For business school administrators in the U.S., the U.S. News rankings are the academic equivalent to the Super Bowl. It is a winner-takes-all event where the movers gain prestige, gain pats on the back, and can see additional application volume. However, there is a lower stakes ranking that bestows something even more important to academics: Bragging rights. And that comes from the University of Texas-Dallas’ annual Top 100 Business School Research Rankings for North America.
Conducted by the school’s Jindal School of Management, the index compiles the number of faculty research articles that appear in 24 peer-reviewed journals from 2010-2014. Since the rankings were established, Wharton has held the number one spot every year. And 2015 was no different. In fact, the outcome was never even close.
Over the past five years, Wharton has cranked out over 351 research articles over the past five years, over 100 more than their nearest competitors (Harvard Business School and New York University’s Stern School of Business tied at 250). Wharton’s index score – 188.84 – was nearly sixty points higher than Harvard – and double that of Stanford. And here’s an example of how dominant Wharton is. The combined index score of Stanford and the University of Chicago’s Booth School of Business didn’t equal Wharton’s score (though the two programs, combined, produced 27 more articles than Wharton).
A HIGHLY DEMOCRATIC – AND FLAWED – METHODOLOGY
So how does the ranking work? For starters, the 24 research journals include publications you will never see on a newsstand or in a typical library. They are journals that are barely read by the academics who publish in them and precious few, if any, practitioners: Journal of Marketing, Strategic Management Journal, Journal of Finance, and the Academy of Management Review, among others. What’s excluded–and arguably more telling about a faculty’s contributions to the real world–may very well help some schools get higher up in the ranking, including the sponsor of this exercise, Jindal in Dallas.
As you’d expect, the ranking doesn’t factor in op-eds in such outlets as The Wall Street Journal or The Financial Times. However, it also doesn’t index such respected outlets such as the Harvard Business Review or the MIT Sloan Management Review, the two serious-minded business publications most read by real business people. Published books (and research sponsored by private and private entities) aren’t counted either. As a result, the rankings tend to reward research that may be a bit esoteric – and not necessarily indicative of a business school’s larger contributions. A cynic might even suggest that this ranking is more likely to reward schools that allow faculty to be so focused on their narrow careers and esoteric research that they are not ideal teachers who can deeply and effectively engage with MBA students.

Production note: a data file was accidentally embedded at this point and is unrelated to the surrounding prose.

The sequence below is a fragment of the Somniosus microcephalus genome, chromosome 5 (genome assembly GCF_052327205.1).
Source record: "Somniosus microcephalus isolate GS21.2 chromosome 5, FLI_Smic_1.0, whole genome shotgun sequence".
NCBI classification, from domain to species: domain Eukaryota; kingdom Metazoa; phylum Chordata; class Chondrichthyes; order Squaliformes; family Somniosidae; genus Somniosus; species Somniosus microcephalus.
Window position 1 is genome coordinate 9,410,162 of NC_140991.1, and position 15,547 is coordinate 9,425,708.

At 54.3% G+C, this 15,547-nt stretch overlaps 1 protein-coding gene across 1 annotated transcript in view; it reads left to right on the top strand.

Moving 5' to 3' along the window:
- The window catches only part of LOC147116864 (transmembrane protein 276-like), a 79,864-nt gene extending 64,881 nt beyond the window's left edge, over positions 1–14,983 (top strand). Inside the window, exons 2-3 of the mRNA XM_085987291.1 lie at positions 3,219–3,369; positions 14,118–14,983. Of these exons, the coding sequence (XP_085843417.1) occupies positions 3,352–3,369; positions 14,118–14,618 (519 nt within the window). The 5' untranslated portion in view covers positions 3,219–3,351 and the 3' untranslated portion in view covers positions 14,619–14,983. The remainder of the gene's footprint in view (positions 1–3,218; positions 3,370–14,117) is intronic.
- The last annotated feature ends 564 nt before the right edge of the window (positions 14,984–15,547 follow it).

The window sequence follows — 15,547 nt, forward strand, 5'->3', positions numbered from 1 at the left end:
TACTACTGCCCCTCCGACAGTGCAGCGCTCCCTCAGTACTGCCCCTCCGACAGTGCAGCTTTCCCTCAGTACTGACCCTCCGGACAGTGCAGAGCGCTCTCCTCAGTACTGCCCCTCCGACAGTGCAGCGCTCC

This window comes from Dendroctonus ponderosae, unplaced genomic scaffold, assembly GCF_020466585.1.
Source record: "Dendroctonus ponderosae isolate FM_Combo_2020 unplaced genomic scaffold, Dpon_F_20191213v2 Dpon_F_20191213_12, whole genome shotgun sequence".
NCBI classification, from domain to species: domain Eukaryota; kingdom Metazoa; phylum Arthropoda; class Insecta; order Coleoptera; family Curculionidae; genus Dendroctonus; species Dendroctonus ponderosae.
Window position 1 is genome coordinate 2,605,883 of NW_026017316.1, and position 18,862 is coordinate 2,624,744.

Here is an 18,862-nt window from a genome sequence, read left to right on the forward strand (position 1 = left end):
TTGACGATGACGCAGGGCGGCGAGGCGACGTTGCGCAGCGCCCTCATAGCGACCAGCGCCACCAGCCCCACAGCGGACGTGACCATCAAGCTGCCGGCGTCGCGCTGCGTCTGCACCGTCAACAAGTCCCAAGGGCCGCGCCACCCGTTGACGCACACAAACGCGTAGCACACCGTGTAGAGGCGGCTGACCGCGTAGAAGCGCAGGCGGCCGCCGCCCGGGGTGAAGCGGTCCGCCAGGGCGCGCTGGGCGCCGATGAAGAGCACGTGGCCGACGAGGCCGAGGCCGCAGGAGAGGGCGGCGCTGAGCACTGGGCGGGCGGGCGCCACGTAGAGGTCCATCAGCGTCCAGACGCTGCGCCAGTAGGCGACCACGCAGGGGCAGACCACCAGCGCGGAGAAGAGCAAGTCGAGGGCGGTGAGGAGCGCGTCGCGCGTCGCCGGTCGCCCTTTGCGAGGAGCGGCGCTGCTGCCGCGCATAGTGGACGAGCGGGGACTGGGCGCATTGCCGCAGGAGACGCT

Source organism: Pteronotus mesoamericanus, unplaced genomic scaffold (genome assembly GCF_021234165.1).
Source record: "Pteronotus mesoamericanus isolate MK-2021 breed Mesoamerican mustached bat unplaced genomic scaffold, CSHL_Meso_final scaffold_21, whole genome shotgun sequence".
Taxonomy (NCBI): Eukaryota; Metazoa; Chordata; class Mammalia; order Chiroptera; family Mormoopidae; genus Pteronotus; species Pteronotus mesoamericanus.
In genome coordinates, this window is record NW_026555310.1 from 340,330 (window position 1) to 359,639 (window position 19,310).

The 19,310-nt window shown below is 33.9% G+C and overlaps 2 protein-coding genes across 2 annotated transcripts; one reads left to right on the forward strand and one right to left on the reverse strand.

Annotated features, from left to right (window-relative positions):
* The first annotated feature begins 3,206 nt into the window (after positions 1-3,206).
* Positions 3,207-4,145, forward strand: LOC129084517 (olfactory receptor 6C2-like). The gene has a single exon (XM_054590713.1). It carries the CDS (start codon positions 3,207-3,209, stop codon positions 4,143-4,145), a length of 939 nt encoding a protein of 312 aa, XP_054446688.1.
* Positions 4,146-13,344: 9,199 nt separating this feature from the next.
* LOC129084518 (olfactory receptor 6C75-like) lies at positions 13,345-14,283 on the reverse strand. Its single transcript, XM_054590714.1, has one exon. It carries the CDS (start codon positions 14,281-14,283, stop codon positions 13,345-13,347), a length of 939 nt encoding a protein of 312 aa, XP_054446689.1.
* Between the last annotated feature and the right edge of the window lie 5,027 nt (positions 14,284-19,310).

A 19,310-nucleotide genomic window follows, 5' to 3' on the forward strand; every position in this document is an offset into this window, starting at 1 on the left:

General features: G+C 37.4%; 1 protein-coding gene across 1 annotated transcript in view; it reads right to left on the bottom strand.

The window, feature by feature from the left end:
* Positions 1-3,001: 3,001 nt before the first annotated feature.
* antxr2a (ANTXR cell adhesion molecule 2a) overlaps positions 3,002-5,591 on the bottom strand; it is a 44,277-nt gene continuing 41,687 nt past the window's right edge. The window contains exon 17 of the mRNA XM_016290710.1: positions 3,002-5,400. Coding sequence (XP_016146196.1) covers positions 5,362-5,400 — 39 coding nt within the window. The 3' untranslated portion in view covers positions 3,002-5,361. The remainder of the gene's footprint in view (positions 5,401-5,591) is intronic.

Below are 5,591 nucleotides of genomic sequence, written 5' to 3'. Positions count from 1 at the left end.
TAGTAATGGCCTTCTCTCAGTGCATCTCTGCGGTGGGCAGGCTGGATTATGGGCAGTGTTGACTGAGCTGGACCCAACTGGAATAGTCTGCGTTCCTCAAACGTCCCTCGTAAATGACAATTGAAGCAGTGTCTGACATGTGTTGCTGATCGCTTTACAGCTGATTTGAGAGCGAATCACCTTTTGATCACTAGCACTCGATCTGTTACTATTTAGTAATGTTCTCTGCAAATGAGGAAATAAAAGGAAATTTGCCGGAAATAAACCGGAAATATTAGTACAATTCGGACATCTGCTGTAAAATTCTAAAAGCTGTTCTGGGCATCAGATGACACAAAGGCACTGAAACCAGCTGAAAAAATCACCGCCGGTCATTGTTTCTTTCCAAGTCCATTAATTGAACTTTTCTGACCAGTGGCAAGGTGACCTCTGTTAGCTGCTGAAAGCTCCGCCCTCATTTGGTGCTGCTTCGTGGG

To formulate a score, Jindal credits a single-authored paper with a score of 1. In cases where there are multiple authors, “each school gets a core of p/n, where p is the number of authors from the same school and there are a total of n numbers on the article.” Bottom line: The methodology treats all articles equally and doesn’t incorporate other factors like citations and awards.
While this approach is theoretically egalitarian, it naturally skews towards more research-driven schools with larger faculties, putting smaller schools, such as Dartmouth Tuck or Yale SOM, at a distinct and unfair disadvantage. Wharton, for example, boasts 228 standing faculty members and another 243 non-standing professors, both full and part-time. In contrast, Tuck has all of 55 full-time professors. The ranking also doesn’t measure how research is integrated back into the classroom for the benefit of students.
HIGHEST RANKED PROGRAMS TEND TO BE RESEARCH JUGGERNAUTS TOO
If you compare Jindal’s research rankings against U.S. News’ U.S. business school rankings, you’ll find a strong correlation. There, six top ten schools (Wharton, Harvard, MIT Sloan, Northwestern Kellogg, Columbia, and NYU Stern) also appear in Jindal’s ranking. And the three of the four outliers ranked by Jindal (Texas McCombs, Michigan Ross and USC Marshall) are top 40 schools according to U.S. News (Technically, Maryland is ranked 41st). As cited earlier, Stanford and the University of Chicago (Booth) both punch well below their reputation when it comes to research, ranking 13th and 14th by Jindal. The University of California Berkeley Haas (34th), Dartmouth Tuck (62nd) and the University of Virginia Darden (78th) are other surprises, though the low rankings on the latter two could stem from their uncompromising focus on teaching excellence.
Some surprises in the rankings? The University of Texas-Dallas landed in the number 12 spot, ahead of stalwarts like Duke Fuqua, the University of North Carolina Kenan-Flagler, and UCLA Anderson. In fact, Jindal published twice as many research papers in the top journals it selected for the study as Yale over the past five years (196 vs. 92). Georgia State University and the University of South Carolina were also top 50 programs research-wise, ranking ahead of Ivy power Cornell Johnson (number 44).